LaCie today announced a new version of its Fuel external hard drive, which now offers a total of 2TB of storage. First introduced in January during CES, the Fuel is a wireless hard drive designed to work with the iPad, the iPhone, and Mac computers.
It is able to wirelessly stream to any Apple device, serving as a portable storage unit for extensive media libraries. Like the original Fuel, the new expanded Fuel does not require an Internet connection, functioning instead as a Wi-Fi hotspot able to connect to five devices simultaneously. Media on the drive can be accessed via the Seagate Media app, and Dropbox integration is also supported.
With double the capacity than before, LaCie Fuel offers more storage than any 2.5″ wireless hard drive on the market. It is the ideal cable–free, portable solution for movie buffs, photographers and others to gain 2TBs of on–the–go access and storage for iPad® or iPhone® and Mac®.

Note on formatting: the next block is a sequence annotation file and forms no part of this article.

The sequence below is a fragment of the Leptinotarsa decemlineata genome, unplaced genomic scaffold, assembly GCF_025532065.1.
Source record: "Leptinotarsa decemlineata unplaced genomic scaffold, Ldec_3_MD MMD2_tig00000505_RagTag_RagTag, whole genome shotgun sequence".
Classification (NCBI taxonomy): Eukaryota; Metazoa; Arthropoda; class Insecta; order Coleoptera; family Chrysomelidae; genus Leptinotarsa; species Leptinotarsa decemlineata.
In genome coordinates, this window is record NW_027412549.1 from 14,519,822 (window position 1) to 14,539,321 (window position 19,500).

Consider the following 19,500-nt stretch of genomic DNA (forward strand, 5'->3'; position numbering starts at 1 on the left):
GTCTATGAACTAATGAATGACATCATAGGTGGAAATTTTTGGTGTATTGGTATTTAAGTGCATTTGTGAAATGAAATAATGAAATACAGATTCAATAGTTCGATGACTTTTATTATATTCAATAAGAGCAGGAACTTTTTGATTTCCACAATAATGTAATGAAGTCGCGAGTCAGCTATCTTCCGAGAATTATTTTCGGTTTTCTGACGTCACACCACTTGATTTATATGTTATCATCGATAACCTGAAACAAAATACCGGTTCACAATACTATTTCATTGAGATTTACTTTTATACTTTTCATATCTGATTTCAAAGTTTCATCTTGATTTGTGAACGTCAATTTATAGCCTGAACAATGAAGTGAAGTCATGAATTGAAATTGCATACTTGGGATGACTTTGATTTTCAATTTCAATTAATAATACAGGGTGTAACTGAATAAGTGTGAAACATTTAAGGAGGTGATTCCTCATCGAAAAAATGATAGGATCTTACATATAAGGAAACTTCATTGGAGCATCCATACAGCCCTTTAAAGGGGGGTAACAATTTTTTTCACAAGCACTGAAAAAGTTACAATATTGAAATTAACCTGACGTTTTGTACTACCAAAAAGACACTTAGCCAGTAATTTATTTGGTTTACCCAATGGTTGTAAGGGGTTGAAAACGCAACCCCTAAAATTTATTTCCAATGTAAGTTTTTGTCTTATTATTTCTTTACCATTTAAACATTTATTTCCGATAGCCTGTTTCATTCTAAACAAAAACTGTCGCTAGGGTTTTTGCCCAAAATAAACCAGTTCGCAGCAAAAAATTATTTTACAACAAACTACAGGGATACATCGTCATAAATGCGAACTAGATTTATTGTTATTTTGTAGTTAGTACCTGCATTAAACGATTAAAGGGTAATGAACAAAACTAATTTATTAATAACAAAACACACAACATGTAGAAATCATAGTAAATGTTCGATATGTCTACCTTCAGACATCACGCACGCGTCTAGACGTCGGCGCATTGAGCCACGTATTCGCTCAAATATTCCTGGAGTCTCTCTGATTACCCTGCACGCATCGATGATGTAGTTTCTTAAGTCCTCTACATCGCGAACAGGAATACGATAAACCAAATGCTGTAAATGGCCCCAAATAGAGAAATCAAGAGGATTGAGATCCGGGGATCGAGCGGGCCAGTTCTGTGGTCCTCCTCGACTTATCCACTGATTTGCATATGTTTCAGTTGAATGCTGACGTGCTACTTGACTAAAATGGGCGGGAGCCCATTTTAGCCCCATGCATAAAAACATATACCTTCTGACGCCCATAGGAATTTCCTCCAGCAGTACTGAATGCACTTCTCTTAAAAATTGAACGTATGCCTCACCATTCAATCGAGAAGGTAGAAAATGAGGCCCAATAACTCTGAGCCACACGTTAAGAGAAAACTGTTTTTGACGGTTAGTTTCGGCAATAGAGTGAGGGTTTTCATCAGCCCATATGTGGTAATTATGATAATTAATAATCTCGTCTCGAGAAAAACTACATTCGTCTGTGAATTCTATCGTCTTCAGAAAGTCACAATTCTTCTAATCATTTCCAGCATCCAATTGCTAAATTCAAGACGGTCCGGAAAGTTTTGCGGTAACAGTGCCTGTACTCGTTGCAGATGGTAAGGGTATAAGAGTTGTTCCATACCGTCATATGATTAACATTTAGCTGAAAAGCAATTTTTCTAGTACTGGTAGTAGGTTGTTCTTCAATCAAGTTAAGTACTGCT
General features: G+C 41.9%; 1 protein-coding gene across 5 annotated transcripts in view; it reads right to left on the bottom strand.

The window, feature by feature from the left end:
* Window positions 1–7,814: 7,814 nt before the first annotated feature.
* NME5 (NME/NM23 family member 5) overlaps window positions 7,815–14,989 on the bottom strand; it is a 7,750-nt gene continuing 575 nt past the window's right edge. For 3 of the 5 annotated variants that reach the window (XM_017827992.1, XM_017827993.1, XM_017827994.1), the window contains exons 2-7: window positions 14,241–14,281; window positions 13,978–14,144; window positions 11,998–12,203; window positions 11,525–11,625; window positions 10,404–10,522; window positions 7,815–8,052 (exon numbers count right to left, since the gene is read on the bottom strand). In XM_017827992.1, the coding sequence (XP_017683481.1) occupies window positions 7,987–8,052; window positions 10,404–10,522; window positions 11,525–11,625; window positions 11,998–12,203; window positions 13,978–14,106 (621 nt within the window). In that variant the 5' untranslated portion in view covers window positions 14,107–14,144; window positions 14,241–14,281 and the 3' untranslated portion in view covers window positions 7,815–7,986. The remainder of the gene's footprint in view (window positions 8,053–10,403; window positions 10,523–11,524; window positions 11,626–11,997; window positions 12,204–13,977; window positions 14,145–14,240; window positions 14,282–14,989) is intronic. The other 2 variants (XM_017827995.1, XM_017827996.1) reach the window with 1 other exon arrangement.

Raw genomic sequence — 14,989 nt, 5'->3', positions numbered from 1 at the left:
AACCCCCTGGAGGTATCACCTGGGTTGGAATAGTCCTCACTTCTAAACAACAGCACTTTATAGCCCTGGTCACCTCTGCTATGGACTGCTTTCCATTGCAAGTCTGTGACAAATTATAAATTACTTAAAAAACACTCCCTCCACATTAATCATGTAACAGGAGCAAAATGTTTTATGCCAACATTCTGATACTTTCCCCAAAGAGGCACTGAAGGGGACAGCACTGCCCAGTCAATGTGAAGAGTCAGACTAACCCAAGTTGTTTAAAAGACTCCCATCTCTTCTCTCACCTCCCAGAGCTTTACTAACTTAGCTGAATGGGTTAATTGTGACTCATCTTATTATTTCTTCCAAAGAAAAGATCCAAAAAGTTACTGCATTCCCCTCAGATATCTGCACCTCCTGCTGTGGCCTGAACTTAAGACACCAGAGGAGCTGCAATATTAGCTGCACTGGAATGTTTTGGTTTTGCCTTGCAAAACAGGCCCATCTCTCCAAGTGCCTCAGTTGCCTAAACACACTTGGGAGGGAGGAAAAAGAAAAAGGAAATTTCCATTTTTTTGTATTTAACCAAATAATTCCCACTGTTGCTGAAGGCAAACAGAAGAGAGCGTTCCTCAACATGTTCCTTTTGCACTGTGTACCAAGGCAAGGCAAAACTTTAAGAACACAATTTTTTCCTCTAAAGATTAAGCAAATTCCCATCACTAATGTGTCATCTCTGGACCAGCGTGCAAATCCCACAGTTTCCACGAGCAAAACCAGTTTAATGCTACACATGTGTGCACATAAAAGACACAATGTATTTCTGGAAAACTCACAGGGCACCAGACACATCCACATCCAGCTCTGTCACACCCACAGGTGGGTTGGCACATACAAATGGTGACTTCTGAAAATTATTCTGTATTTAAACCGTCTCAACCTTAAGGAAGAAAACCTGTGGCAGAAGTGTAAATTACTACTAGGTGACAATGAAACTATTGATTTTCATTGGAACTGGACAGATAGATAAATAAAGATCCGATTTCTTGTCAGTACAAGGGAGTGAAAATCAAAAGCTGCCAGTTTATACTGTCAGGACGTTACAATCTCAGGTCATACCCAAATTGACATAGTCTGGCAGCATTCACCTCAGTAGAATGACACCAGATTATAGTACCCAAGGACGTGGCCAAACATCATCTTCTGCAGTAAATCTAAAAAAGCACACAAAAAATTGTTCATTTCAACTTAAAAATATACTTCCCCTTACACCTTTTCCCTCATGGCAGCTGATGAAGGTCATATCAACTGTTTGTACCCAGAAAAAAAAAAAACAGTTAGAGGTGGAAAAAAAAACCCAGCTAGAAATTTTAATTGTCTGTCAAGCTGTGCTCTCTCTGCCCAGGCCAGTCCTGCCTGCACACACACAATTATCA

Back in February, MacRumors went hands-on with the original Fuel, giving a complete rundown on functionality of the hard drive and the Seagate Media app.
If you need more reasons other than Plex, Vudu, YouTube, AllCast, Netflix and Hulu to spend $35 on a Chromecast device, how about Crackle. Crackle has been around for quite some time. It is an app that offers movies and tv shows of varying variety for you to stream and watch legally. Legally being the key word. You won’t find the latest and greatest flicks out, but you will find a movie list that is always changing. Often times you will even find flicks that aren’t available through Netflix to stream. For instance, Crackle has the Johnny Depp flick ‘The Rum Diary’ available to stream, where as Netflix only has it available on DVD.
There is a price to pay for free service though. You will have to deal with a couple commercials throughout your viewing experience. There are usually one or two before the movie starts and then a number of them throughout the movie.